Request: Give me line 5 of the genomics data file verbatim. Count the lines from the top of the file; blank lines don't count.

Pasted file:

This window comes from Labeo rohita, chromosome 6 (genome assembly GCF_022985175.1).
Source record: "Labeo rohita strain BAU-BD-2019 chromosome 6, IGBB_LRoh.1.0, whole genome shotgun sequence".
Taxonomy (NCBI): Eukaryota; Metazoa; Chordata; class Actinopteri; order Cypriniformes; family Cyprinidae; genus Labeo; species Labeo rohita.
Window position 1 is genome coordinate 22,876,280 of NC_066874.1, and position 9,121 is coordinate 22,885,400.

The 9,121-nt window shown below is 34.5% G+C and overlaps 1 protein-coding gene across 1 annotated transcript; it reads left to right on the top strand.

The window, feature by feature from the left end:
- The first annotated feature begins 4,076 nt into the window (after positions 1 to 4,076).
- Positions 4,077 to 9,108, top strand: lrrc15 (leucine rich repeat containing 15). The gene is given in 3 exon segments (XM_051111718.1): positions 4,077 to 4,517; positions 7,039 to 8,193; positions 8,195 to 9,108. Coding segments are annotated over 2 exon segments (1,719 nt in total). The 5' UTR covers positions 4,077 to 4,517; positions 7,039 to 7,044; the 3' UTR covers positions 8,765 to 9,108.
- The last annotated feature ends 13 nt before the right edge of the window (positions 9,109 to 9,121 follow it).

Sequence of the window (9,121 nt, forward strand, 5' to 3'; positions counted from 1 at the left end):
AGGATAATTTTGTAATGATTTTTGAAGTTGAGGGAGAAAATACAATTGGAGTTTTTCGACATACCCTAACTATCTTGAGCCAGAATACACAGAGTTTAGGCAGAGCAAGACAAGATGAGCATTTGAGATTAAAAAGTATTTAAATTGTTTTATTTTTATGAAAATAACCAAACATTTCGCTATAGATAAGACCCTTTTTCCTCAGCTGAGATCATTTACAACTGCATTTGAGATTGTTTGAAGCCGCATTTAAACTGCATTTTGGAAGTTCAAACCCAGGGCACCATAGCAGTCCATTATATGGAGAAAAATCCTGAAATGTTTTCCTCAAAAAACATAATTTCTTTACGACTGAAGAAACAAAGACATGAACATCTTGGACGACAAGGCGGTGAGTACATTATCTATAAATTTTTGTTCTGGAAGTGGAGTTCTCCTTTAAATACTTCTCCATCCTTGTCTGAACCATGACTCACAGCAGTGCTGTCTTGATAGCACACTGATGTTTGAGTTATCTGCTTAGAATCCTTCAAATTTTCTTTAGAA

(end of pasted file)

The 9,121-nt window shown below is 34.5% G+C and overlaps 1 protein-coding gene across 1 annotated transcript; it reads left to right on the top strand.